Many Seattle neighborhoods can expect to see a surge of bars and restaurants offering outdoor seating well into next spring as the Seattle City Council on Monday waived sidewalk- and curb-space permit fees through May 31, 2022.

The City Council on Monday voted unanimously to extend the Safe Start permits and allow cafes and other businesses to continue setting up canopies, picket fences, small dining tables and lawn chairs along the sidewalks and curb sides without the usual red tape or permit fees that would have accompanied these efforts in prepandemic times.

The free permits, first approved last summer, were set to expire later this year before the council extended the deadline to help the struggling restaurant industry edge toward recovery as the state starts to reopen from pandemic hibernation.

“The Café Streets program has been a lifeline for many businesses, and this extension means more of our small businesses will now have the opportunity to expand their service outdoors to serve their customers and contribute to our city’s recovery,” Council President M. Lorena González said in a prepared statement.

“Café Streets have transformed blocks all across Seattle and helped activate our public spaces to become more welcoming and inclusive. Let’s make this pandemic practice permanent and bolster vibrancy for our neighborhood businesses and downtown.”

The city currently has 202 active sidewalk permits, according to the Seattle Department of Transportation. As Seattle inches closer to shorts and T-shirt weather, city officials are bracing for a flood of new applicants to take advantage of the free sidewalk-cafe permits to make up for the lost seating capacity since most of Washington remains in Phase 3 of Gov. Jay Inslee’s reopening plan, with indoor dining capped at 50%. Inslee said last week that he hopes to reopen the state to full capacity by the end of June.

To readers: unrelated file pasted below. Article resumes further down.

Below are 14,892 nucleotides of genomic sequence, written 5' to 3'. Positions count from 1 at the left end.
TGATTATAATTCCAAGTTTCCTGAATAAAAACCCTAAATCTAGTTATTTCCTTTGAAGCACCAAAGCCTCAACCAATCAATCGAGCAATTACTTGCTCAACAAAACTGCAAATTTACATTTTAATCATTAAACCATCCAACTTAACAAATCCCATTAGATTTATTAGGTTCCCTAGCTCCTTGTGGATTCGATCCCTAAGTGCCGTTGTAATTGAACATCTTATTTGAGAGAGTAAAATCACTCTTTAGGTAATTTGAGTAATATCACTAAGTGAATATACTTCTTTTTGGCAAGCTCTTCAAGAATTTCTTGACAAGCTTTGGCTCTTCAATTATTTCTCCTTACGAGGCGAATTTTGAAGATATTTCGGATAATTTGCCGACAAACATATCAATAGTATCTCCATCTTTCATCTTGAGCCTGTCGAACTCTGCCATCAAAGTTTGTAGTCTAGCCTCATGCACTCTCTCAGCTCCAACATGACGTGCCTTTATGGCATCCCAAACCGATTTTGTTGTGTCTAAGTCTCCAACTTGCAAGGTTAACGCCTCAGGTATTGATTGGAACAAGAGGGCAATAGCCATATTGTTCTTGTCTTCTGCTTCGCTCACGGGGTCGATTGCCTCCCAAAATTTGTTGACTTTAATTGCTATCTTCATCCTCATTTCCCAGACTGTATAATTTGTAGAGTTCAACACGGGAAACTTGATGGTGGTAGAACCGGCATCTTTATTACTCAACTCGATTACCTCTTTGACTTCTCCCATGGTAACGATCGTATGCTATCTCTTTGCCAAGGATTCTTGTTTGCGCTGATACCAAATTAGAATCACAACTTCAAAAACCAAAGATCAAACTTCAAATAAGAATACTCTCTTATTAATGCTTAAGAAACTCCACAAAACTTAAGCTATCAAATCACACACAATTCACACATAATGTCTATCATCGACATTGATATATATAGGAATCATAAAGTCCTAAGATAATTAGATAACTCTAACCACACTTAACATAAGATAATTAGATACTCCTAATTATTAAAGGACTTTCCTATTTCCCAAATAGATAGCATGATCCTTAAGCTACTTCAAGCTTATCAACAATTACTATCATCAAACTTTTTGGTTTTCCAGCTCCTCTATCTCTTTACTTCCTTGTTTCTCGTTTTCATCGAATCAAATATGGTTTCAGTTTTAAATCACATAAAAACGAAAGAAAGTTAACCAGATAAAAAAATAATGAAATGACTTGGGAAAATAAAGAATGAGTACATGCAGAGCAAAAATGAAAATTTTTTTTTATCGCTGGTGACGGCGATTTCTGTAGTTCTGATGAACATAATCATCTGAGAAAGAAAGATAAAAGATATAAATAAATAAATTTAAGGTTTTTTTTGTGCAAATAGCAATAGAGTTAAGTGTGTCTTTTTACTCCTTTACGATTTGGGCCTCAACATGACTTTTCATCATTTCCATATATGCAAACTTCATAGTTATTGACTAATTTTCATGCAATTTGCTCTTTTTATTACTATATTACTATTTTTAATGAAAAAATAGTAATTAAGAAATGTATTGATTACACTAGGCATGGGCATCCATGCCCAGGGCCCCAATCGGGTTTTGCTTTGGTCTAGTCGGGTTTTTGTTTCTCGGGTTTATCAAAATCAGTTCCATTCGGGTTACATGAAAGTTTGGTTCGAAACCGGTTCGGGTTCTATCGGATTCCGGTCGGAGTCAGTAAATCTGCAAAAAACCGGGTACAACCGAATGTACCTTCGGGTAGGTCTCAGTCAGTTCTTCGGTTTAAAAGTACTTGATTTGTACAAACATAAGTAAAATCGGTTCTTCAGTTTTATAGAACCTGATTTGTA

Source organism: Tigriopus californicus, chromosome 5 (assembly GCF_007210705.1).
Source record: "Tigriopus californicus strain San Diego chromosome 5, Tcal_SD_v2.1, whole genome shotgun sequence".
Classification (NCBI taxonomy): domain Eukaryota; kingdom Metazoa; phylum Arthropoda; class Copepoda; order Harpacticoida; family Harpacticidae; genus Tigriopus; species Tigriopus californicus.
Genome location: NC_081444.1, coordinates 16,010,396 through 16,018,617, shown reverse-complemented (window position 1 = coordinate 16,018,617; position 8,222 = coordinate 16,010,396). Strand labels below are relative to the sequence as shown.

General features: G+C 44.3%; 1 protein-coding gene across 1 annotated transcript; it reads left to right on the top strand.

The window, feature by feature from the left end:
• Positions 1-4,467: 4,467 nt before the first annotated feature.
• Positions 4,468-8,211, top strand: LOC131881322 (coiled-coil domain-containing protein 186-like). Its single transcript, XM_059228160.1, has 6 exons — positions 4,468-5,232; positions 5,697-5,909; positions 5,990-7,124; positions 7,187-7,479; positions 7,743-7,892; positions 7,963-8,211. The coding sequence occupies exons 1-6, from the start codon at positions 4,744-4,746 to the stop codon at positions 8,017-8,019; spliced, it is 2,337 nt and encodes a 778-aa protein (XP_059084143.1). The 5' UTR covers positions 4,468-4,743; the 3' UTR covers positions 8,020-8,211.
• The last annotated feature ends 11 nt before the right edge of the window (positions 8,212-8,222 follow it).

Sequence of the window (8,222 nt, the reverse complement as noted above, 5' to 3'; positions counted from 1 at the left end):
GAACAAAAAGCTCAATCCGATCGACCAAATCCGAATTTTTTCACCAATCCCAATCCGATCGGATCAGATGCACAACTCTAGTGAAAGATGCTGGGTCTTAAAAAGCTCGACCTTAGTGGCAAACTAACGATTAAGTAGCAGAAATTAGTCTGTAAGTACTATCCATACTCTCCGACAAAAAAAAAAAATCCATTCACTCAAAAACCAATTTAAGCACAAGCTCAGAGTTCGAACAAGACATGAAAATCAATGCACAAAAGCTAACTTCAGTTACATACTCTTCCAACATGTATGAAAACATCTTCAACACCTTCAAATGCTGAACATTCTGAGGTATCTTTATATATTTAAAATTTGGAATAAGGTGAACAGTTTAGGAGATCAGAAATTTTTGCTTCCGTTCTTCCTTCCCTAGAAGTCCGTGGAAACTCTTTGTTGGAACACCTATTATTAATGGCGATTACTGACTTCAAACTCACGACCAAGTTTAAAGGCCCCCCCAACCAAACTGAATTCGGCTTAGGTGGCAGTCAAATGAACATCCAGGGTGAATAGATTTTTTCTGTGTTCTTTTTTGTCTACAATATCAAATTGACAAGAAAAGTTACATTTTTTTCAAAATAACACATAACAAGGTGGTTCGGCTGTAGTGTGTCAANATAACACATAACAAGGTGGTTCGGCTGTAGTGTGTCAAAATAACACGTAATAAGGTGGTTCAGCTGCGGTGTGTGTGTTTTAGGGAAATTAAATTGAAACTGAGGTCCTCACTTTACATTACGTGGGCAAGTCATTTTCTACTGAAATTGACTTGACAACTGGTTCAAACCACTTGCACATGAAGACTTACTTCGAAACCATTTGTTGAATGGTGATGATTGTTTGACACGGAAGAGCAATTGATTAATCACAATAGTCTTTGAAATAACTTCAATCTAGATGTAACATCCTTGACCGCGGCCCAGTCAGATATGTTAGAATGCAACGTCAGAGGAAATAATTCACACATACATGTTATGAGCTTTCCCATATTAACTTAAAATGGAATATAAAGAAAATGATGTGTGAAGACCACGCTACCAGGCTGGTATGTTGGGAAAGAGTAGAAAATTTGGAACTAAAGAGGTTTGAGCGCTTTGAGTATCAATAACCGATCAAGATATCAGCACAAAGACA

But even after the state reopens, the warmer summer weather and what will likely be a gradual shift in attitudes and individual comfort with indoor dining means that having more outdoor-dining capacity will only help restaurants as they dig themselves out of a tough year.

“One hundred percent the street cafe has been a game changer and saved businesses,” said Mike Stewart, the executive director of the Ballard Alliance, formerly the Ballard Chamber of Commerce. “It’s very difficult to run and operate a restaurant at 25% capacity (during the winter). To be able to serve more customers outside in a COVID-safe environment was just huge.”

Ballard has been one of the biggest benefactors of the increase in outdoor-dining permits, as dozens of bars and mom-and pop bistros have plopped down tables and lawn chairs in front of their doors, especially along the barhopping drag of Ballard Avenue Northwest.

Outdoor seating “saved our businesses. It made sure this past winter was not our last,” said Tommy Patrick who owns The Ballard Cut and Parish NW.
Patrick wasn’t sure how he was going to pay the bills until the city allowed him to set up two patios — each with 14 tables and long wait lists on Friday and Saturday nights. “The outdoor seating … provided a stability that we would not have had otherwise. We were able to pay our staff and stay afloat,” he said.

Even if Inslee lifts all COVID-19 restrictions by June 30 as expected, the outdoor-dining permits will still be offered for free until Memorial Day 2022 to help the restaurant industry make up for the lost revenue during the pandemic, said Councilmember Dan Strauss, who co-sponsored the legislation along with González.

Strauss, chairperson of the city’s Land Use and Neighborhoods Committee, is banking that restaurants will use the outdoor permit to build “full-weather shelters” for al fresco dining in fall and winter. “I think we will see much more cafe culture in our city because (outdoor dining) makes our public spaces more active, adds more vibrancy to the fabric of our neighborhoods,” Strauss said.